■ Sergeants and corporals will return to the barracks, as basic allowance for housing is no longer allowed for single NCOs. This policy change was made in 2011, with the commandant saying it was necessary to save money and put the Corps’ new, impressive bachelor enlisted quarters to full use.
■ Senior officers, staff NCOs and NCOs will be in and out of the barracks regularly, especially between 8 p.m. and 4 a.m.
■ Company-grade officers will be assigned as officers on duty, and staff NCOs will be assigned as staff officers on duty. All Marines on duty will be required to wear service uniforms, either “Bravos” or “Charlies,” depending on which uniform is in season.
■ Two NCOs will be on duty per barracks, and a firewatch will be conducted on each floor of each building.
■ Television and video games will not be allowed in the watchstander’s place of duty. They must be out and about, and not behind a desk.
■ Commanders leading Marine expeditionary forces, major subordinate commands and installations must develop plans to “fight and win” in the barracks with their sergeants major.
■ Every Marine above the rank of lance corporal must read “Leading Marines” and “Sustaining the Transformation” by Nov. 10, the Marine Corps’ 238th birthday. Both are official publications for the service, and focus on leadership.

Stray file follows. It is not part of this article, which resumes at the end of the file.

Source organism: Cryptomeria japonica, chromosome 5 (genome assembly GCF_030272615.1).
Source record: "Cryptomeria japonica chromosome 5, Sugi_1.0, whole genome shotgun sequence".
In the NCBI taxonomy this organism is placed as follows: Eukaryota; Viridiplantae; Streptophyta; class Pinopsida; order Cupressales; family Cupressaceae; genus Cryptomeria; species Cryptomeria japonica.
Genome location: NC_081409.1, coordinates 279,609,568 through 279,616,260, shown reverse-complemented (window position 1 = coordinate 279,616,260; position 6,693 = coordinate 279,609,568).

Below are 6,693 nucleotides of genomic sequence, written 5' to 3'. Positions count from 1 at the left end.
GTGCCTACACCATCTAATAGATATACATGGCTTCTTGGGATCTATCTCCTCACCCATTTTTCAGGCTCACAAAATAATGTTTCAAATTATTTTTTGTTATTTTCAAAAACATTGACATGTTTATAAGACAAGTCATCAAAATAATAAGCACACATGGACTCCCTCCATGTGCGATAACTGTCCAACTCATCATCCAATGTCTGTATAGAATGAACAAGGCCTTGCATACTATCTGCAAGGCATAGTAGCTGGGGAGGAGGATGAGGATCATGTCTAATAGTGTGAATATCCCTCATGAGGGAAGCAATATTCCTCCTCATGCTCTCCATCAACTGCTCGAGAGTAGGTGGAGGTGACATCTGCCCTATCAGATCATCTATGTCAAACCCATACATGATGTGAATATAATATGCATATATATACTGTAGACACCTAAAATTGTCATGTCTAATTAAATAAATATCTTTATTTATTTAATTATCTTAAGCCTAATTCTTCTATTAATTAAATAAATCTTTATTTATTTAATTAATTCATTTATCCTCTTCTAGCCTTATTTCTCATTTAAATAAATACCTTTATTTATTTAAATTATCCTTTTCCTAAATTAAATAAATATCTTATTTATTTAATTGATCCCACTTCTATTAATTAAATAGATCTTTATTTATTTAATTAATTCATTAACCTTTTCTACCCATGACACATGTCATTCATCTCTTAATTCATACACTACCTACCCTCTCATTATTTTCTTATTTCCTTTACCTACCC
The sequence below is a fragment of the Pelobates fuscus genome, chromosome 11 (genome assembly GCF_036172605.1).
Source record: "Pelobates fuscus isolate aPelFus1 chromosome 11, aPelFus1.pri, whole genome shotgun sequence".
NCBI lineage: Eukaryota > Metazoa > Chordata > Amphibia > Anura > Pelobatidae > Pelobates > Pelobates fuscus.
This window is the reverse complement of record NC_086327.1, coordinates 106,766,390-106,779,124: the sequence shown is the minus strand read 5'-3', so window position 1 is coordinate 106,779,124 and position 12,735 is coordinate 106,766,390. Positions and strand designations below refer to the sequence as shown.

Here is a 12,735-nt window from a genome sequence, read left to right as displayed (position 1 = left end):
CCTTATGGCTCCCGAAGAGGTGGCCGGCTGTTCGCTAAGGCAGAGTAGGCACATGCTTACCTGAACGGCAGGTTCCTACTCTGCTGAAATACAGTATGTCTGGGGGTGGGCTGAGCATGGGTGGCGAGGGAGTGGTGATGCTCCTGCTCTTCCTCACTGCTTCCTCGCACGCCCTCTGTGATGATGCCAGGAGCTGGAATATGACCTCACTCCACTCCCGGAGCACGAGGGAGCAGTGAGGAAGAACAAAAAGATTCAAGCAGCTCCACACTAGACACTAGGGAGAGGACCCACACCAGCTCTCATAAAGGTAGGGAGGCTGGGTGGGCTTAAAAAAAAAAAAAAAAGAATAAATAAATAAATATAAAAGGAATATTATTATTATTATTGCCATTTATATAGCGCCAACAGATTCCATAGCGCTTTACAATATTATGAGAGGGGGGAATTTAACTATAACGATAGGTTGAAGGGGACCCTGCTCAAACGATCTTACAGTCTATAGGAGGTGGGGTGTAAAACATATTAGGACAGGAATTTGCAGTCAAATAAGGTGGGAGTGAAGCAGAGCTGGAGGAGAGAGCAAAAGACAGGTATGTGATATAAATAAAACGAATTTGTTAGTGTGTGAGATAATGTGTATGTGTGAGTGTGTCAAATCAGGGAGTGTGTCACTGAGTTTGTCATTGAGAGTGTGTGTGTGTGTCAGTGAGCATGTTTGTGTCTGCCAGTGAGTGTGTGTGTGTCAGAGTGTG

■ Marines will no longer be promoted to corporal or sergeant in groups. “Each promotion to these ranks will be personal and meaningful,” one of Amos’ briefing slides says.
■ The Corps will “refocus on the ‘basic daily routine’ business” of running a battalion or squadron. Officers and staff NCOs will be present in the morning as their Marines get ready for their day, conduct organized physical training and eat breakfast.
The commandant also called for a number of cultural changes. Among them, he said the service must “do a better a job of explaining the ‘why’ behind institutional decisions,” one of his briefing slides says. He also called for renewed emphasis on established standards, including behavior, physical conditioning, personal appearance, weight and body fat.
“We will stop accepting bad behavior or substandard performance as a natural consequence of being a ‘combat hardened’ Marine Corps,” one of the commandant’s slides says.
Every Marine checking into a new unit also will be contacted before he or she arrives by an assigned sponsor, and his or her NCO, staff NCO and company-grade officer will meet and greet them, Amos said, according to his brief.
Other “near-term” changes are called for in his brief, including the installation of security cameras in every barracks. The last slide in the commandant’s presentation calls for the general officers at the symposium this week to discuss the initiatives he outlined.
“I intend to adjust our GOS schedule later this week to have some time to hear your thoughts and recommendations,” it says. “This list is far from exhaustive ... your fingerprints are required!”
Maj. Dave Nevers, a spokesman for the commandant, had no immediate comment Sept. 25 on the presentation. Gunnery Sgt. Chanin Nuntavong, a spokesman for Sergeant Major of the Marine Corps Mike Barrett, could not be reached for comment.